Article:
Aklanweb                       an online review of 
        Aklanon history and culture

L A N G U A G E 

        The native tongue of Aklan is called Aklanon. Whether it is a dialect or a language in its own right is a matter of judgment and taste.

        To call it either a language or a dialect is also a political question. Language constitutes identity. It forms the fiber of the people's pride. In effect, is one an Aklanon because one speaks Aklanon, or because one lives in Aklan, or because one is from Aklan?

        Moreover, the decision to call it either a language or a dialect also entails the question of superiority or inferiority. Is Aklanon simply a dialect because it is not the tongue of power in the region?

        If you consider it a dialect, one important question arises: a dialect of which particular language?

        Dialects under one particular language should be mutually intelligible. Is Aklanon intelligible to an Ilonggo (who speaks Ilonggo, the leading variant of Hiligaynon) or an Antiqueño (who speaks Kinaray-a)?

        Over time, a dialect evolves into a language.

        According to David Paul Zorc and Beato de la Cruz, Aklanon is a dialect which grew out of the West Visayan language.  Their formulation, of course, comes from a purely linguistic perspective which seeks to show the evolution of dialects and  languages. The chart below is reproduced from their text. (See References.)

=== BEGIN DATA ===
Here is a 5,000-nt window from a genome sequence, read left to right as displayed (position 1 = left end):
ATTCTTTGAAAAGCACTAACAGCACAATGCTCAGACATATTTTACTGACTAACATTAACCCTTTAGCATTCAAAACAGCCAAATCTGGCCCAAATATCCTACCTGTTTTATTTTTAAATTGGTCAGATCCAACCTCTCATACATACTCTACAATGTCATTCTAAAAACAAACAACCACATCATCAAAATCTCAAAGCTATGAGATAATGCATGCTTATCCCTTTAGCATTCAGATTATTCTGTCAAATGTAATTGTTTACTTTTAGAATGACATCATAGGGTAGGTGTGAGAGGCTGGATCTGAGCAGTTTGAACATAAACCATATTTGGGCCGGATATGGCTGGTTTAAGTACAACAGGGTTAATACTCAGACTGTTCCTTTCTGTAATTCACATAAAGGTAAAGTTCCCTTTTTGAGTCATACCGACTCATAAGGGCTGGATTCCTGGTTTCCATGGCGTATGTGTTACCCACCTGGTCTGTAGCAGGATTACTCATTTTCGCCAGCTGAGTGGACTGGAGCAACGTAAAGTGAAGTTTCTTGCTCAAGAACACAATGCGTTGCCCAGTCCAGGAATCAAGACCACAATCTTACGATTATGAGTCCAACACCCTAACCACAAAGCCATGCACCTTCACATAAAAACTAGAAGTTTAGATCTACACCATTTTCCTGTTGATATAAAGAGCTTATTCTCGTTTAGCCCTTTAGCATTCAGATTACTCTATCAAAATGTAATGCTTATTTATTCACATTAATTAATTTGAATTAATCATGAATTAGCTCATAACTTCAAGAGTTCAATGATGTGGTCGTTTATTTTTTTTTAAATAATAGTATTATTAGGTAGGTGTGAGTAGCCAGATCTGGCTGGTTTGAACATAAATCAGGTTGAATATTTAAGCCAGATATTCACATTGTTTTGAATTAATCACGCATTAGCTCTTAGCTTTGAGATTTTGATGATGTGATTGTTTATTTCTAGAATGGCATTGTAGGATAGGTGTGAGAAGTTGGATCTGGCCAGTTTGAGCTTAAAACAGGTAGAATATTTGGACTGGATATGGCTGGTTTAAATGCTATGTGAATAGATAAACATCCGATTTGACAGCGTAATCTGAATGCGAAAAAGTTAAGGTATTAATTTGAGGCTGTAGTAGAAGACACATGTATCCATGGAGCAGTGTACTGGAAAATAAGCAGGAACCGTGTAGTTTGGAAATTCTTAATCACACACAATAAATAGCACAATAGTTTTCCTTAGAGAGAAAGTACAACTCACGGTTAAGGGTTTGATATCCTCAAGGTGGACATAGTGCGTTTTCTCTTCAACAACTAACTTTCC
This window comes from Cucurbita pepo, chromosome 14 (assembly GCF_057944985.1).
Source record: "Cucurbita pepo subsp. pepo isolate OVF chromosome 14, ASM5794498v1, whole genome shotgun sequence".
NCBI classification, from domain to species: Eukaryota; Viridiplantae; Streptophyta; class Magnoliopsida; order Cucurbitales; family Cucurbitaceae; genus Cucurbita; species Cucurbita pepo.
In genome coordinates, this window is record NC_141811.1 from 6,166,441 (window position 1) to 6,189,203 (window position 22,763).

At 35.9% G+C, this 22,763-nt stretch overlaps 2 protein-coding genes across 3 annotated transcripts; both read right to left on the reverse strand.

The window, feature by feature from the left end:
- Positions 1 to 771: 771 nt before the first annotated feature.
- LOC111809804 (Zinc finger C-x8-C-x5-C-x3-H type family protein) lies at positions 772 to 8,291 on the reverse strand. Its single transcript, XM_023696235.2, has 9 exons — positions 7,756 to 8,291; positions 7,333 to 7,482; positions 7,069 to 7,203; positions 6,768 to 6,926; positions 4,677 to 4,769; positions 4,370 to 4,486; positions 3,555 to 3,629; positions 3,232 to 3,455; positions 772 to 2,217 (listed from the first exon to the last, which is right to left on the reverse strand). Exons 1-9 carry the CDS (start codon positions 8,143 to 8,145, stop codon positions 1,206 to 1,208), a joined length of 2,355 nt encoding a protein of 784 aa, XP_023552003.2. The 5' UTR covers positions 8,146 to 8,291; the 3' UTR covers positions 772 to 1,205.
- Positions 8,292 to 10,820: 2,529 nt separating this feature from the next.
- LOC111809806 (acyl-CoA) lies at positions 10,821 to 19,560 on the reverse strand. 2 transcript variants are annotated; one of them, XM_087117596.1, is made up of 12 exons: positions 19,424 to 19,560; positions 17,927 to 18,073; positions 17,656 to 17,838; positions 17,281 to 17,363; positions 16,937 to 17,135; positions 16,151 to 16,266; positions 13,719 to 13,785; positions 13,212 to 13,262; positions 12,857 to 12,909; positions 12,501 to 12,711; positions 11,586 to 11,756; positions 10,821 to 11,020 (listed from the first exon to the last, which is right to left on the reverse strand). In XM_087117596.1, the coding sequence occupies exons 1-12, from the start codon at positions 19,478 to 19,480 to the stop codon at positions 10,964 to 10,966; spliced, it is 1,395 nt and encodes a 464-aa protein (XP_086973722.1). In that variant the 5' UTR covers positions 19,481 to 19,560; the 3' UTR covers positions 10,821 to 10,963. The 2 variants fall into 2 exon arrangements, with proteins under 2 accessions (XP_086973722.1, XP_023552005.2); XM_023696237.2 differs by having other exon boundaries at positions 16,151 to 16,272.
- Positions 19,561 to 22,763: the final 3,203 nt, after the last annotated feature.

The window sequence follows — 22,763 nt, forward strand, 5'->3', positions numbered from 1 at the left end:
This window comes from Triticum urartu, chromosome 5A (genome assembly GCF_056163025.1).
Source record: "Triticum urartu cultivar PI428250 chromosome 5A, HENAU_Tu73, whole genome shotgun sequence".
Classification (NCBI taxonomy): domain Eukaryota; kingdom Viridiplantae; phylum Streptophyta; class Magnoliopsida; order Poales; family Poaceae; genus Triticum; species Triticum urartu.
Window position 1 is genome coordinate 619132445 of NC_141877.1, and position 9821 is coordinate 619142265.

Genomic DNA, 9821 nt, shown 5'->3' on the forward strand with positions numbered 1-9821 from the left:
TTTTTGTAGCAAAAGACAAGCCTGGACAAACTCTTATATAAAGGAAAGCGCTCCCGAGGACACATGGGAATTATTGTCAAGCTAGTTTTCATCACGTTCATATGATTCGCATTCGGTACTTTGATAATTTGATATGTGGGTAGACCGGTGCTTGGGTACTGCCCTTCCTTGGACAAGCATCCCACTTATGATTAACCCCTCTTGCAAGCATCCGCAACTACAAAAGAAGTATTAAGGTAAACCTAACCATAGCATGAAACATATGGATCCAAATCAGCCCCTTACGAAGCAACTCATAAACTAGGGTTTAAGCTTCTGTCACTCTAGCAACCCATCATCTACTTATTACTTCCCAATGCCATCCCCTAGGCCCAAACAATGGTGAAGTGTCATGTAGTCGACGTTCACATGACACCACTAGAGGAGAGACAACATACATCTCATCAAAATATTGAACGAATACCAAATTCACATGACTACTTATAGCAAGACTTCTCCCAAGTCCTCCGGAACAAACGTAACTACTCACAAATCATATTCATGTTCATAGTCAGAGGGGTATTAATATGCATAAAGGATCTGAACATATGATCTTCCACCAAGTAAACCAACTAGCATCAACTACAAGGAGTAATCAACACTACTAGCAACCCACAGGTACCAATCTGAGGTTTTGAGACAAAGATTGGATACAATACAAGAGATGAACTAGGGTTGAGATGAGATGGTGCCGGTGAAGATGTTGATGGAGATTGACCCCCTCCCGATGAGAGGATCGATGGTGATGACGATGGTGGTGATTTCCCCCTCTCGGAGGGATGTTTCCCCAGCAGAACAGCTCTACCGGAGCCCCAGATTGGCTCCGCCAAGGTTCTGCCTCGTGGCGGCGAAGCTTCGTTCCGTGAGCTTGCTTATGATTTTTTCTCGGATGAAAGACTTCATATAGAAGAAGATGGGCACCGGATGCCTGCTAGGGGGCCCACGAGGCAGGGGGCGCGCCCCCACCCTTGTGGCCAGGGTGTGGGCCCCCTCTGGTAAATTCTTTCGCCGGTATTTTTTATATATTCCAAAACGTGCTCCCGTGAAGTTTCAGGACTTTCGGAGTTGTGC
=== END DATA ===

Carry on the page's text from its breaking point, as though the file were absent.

c. 35000 B.C.
c. 1300 B.C.
c. 200 B.C.
Southern Philippine
c. 200 A.D.
West Visayan
c. 700 A.D.

|             |          |          |          |
|             |          |          |          |
 Romblon         |    Aklanon     |         Ilonggo
  Odionganon         Kinaray-a

       Aklanons usually differentiate themselves from other speakers through a particular linguistic peculiarity: the voiced velar fricative, or the ea--ei--eo-eu sound.

        Examples:   ba-eay  for house

                           ka-eag  for soul/spirit

    Two classic examples of Aklanon sentences are the following: 

   " Ro anwang gaeugaeog sa eugan-eugan."   
       (The carabao wallows in the mud hole.)
"Ro kaeamay gakoeueapot sa kaeaha."   
      (The brown sugar is sticking in the pan.)

    (If you wish to hear how the words in these two sentences are pronounced, click here. )

        Citing a respected linguist, Zorc and de la Cruz stated: "This sound is certainly not unique since it is found in at least five other Philippine dialects and also in other languages around the world."